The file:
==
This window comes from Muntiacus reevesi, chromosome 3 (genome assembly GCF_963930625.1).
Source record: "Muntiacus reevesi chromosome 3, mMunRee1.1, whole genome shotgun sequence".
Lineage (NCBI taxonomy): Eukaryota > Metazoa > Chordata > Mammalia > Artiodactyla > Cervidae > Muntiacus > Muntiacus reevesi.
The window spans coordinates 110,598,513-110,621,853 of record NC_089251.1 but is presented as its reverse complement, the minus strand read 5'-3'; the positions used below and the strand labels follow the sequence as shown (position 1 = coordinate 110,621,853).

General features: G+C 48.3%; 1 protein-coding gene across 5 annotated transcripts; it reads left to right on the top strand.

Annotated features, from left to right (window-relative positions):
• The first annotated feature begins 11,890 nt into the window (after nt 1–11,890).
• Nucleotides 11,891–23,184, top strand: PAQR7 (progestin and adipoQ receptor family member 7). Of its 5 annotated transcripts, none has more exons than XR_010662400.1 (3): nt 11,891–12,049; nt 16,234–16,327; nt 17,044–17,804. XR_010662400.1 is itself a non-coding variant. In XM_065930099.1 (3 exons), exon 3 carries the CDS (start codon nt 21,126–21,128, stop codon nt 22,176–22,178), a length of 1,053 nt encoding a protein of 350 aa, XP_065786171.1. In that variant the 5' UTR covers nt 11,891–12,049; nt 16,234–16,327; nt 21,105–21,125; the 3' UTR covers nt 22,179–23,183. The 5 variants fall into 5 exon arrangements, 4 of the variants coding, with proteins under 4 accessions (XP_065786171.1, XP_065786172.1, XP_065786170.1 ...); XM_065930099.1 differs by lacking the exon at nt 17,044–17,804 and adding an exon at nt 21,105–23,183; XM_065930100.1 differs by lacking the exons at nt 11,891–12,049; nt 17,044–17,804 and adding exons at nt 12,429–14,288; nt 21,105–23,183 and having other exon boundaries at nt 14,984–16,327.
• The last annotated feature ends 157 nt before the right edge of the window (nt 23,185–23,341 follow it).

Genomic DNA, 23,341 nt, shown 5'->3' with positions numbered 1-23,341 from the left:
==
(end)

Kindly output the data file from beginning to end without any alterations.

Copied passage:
This window comes from Muntiacus reevesi, chromosome 3 (genome assembly GCF_963930625.1).
Source record: "Muntiacus reevesi chromosome 3, mMunRee1.1, whole genome shotgun sequence".
Lineage (NCBI taxonomy): Eukaryota > Metazoa > Chordata > Mammalia > Artiodactyla > Cervidae > Muntiacus > Muntiacus reevesi.
The window spans coordinates 110,598,513-110,621,853 of record NC_089251.1 but is presented as its reverse complement, the minus strand read 5'-3'; the positions used below and the strand labels follow the sequence as shown (position 1 = coordinate 110,621,853).

General features: G+C 48.3%; 1 protein-coding gene across 5 annotated transcripts; it reads left to right on the top strand.

Annotated features, from left to right (window-relative positions):
• The first annotated feature begins 11,890 nt into the window (after nt 1–11,890).
• Nucleotides 11,891–23,184, top strand: PAQR7 (progestin and adipoQ receptor family member 7). Of its 5 annotated transcripts, none has more exons than XR_010662400.1 (3): nt 11,891–12,049; nt 16,234–16,327; nt 17,044–17,804. XR_010662400.1 is itself a non-coding variant. In XM_065930099.1 (3 exons), exon 3 carries the CDS (start codon nt 21,126–21,128, stop codon nt 22,176–22,178), a length of 1,053 nt encoding a protein of 350 aa, XP_065786171.1. In that variant the 5' UTR covers nt 11,891–12,049; nt 16,234–16,327; nt 21,105–21,125; the 3' UTR covers nt 22,179–23,183. The 5 variants fall into 5 exon arrangements, 4 of the variants coding, with proteins under 4 accessions (XP_065786171.1, XP_065786172.1, XP_065786170.1 ...); XM_065930099.1 differs by lacking the exon at nt 17,044–17,804 and adding an exon at nt 21,105–23,183; XM_065930100.1 differs by lacking the exons at nt 11,891–12,049; nt 17,044–17,804 and adding exons at nt 12,429–14,288; nt 21,105–23,183 and having other exon boundaries at nt 14,984–16,327.
• The last annotated feature ends 157 nt before the right edge of the window (nt 23,185–23,341 follow it).

Genomic DNA, 23,341 nt, shown 5'->3' with positions numbered 1-23,341 from the left: